Plautian, provoked at his fearlessness, reported his words to the Emperor, who ordered him beheaded, which sentence was executed in year of our Lord 303. Thus St. Genesius, who from an idolater became a Christian, and from a scoffer of Christianity a fearless confessor of the Saviour, received the crown of martyrdom.
Hearing of his death, the Christians realized that Genesius had been converted and put to death for the faith. They managed to secure his body and buried him in the Cemetery of St Hippolytus on the Via Tiburtina with other Christian martyrs. When the persecution ended and following the Christianisation of Rome, his remains were exhumed and later solemnly enshrined in the Church of San Giovanni della Pigna near the Pantheon in Rome.
In 1591 his relics were transferred to a tomb in the Church of Santa Susanna where they lie to this day.
Since early times Genesius has been considered the patron saint of actors, actresses, comedians and those who work in the theatrical arts; with the advent of cinema, he is also regarded as its patron. More recently he has also been adopted as a patron of converts, dancers, and epileptics.
Veracity of the Saints' Existence
In recent years some historians have cast doubt over the very existence of St Genisius.[note 2] It has been suggested that he is a Roman version of St Genesius of Arles, a notary who also died in the persecution of Diocletian.[note 3] Although both martyrs bear the same name and died during the same persecution, one cannot immediately assume that they are the same person.
There is evidence of devotion to St Genesius the actor-martyr in Rome from as early as the fourth century, just decades after his death and in the lifetime of people who would have either known him or known of him. Both the existence of his tomb and a tradition of his burial in Rome argue in favour of the authenticity of the tradition. The renowned historian, Louis-Sébastien Tillemont, known for his accuracy, detail and conscientiousness, accepted the authenticity of the Acts[note 4] in his work Mémoires pour servir á l'histoire ecclésiastique des six premiers siècles.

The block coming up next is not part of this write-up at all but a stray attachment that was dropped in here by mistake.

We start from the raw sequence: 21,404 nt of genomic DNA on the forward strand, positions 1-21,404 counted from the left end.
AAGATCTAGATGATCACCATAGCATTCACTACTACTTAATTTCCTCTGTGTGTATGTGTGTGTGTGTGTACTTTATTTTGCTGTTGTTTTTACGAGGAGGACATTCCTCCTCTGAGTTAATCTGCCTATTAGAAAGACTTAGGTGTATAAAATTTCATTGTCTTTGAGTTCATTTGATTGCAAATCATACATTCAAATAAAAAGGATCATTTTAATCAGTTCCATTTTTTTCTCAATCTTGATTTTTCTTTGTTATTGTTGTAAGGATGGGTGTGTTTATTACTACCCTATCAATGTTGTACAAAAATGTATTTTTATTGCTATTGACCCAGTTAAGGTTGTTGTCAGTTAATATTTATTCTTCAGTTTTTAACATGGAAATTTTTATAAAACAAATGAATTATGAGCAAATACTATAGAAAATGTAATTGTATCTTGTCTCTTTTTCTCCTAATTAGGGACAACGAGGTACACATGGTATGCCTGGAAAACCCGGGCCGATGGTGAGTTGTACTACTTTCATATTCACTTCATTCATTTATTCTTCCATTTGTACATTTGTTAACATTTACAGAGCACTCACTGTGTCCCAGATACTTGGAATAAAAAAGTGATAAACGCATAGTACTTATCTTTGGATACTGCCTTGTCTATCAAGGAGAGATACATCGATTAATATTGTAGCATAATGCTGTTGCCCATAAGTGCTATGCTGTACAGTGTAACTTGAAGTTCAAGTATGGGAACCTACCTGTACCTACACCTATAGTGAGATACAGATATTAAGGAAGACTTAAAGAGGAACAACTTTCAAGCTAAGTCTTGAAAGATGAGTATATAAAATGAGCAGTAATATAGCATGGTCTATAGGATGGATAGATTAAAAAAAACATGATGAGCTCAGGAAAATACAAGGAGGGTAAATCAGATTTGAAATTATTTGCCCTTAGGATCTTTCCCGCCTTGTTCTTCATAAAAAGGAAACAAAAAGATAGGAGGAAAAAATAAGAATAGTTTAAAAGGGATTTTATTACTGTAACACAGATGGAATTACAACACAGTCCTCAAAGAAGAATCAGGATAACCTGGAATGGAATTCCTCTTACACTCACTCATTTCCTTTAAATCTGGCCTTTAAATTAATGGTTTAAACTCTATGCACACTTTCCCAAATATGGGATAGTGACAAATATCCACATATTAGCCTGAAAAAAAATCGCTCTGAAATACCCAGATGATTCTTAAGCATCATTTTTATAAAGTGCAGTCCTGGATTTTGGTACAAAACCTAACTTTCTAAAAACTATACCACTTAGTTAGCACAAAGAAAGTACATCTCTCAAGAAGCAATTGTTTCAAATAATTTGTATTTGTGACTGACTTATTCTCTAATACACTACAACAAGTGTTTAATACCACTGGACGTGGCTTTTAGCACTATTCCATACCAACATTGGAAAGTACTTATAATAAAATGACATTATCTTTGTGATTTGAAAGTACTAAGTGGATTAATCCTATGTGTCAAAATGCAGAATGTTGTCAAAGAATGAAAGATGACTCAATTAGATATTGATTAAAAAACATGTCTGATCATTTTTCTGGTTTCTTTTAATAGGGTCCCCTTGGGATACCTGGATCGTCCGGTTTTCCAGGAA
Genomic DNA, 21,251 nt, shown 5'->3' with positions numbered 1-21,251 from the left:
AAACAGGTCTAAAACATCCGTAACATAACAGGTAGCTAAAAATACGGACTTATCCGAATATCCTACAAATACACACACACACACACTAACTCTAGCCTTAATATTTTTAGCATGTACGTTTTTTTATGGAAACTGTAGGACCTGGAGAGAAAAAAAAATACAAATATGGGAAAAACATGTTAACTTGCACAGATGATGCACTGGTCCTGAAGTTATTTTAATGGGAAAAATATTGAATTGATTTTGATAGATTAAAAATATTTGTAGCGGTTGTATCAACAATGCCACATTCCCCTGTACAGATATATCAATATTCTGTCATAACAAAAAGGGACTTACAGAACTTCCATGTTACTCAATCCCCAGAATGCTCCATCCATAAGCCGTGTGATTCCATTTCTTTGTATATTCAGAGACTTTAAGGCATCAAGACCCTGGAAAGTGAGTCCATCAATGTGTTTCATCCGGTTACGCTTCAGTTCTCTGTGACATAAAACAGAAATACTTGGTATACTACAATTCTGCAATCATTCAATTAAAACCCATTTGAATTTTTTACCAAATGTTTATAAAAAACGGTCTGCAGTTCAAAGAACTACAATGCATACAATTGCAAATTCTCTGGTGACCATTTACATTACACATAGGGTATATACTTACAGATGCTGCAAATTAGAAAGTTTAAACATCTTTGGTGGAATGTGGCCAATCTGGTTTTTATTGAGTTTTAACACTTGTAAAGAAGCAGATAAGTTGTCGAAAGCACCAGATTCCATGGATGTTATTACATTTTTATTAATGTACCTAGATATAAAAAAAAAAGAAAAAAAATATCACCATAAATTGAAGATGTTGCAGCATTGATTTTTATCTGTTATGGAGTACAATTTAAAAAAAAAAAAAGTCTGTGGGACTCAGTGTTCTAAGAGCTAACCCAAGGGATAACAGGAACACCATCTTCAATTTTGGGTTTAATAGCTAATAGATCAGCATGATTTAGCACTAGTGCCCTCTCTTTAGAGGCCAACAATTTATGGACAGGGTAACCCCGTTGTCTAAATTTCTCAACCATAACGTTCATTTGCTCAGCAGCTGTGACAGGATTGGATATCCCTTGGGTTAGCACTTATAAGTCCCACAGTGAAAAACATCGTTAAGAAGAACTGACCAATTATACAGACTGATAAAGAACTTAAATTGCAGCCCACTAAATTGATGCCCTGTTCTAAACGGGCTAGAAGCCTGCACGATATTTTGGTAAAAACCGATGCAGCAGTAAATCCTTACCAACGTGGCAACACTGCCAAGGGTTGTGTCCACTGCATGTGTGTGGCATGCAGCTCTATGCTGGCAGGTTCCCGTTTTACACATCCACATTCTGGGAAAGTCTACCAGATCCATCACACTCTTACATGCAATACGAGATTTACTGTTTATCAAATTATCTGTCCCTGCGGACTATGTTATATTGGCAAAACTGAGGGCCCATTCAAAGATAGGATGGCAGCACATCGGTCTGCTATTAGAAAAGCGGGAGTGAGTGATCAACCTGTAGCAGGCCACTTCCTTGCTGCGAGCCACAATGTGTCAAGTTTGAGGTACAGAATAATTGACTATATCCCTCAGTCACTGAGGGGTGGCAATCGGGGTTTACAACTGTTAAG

- Baronius fixes the date of his martyrdom at 303, and Tillemont (Mem. iv. 695) at 285 or 286.
- Butler's Lives of the Saints states that the Martyr St. Genesius of Arles "has no connection with the wholly fictitious Genesius the Comedian, formerly commemorated as a separate martyr on the same day."
- This St Genesius (or St Genès) was a catechumen who worked for the Roman governor. When asked to record the decrees of Emperors Maximian and Diocletian initiating the persecution of Christians in Gaul (France) he refused. He fled and went into hiding but was later captured and put to death on the banks of the Rhône river.
- A seventh century document claiming to be the Acts of his martyrdom, relates that Genesius lived in Rome at the turn of the 3rd/4th centuries, and died in the persecution of the Emperor Diocletian around the year 303 AD.
- Anastasius Bibliothec. iv. 199.
- cf. Mémoires IV s. v. Genesius.
- Rev. Francis Xavier Weninger (S.J.). "St. Genesius, Martyr". In: Lives of the Saints: Compiled from Authentic Sources with a Practical Instruction on the Life of Each Saint, for Every Day in the Year. Volume 2. New York: P. O'Shea, Publisher, 1876. pp.254-257.
- Rev. G.T. Stokes (M.A.). "Genesius (1) - Aug. 25." In: William Smith and Henry Wace (Eds.). A Dictionary of Christian Biography, Literature, Sects, and Doctrines. Volume II: Eaba-Hermocrates. Boston: Little, Brown and Company, 1880. Page 627.
- St Genesius of Rome: Actor and Martyr. The Fraternity of St Genesius.
- Mershman, F. (1909). "Genesius". In: The Catholic Encyclopedia. New York: Robert Appleton Company. Retrieved February 24, 2011, New Advent.
- St. Genesius. Catholic Online.
- Alban Butler, Paul Burns. "St. Genesius of Arles, Martyr (c.303)." In: Butler's Lives of the Saints. August, Volume 8. Revised Ed.. Continuum International Publishing Group, 1998. Page 248.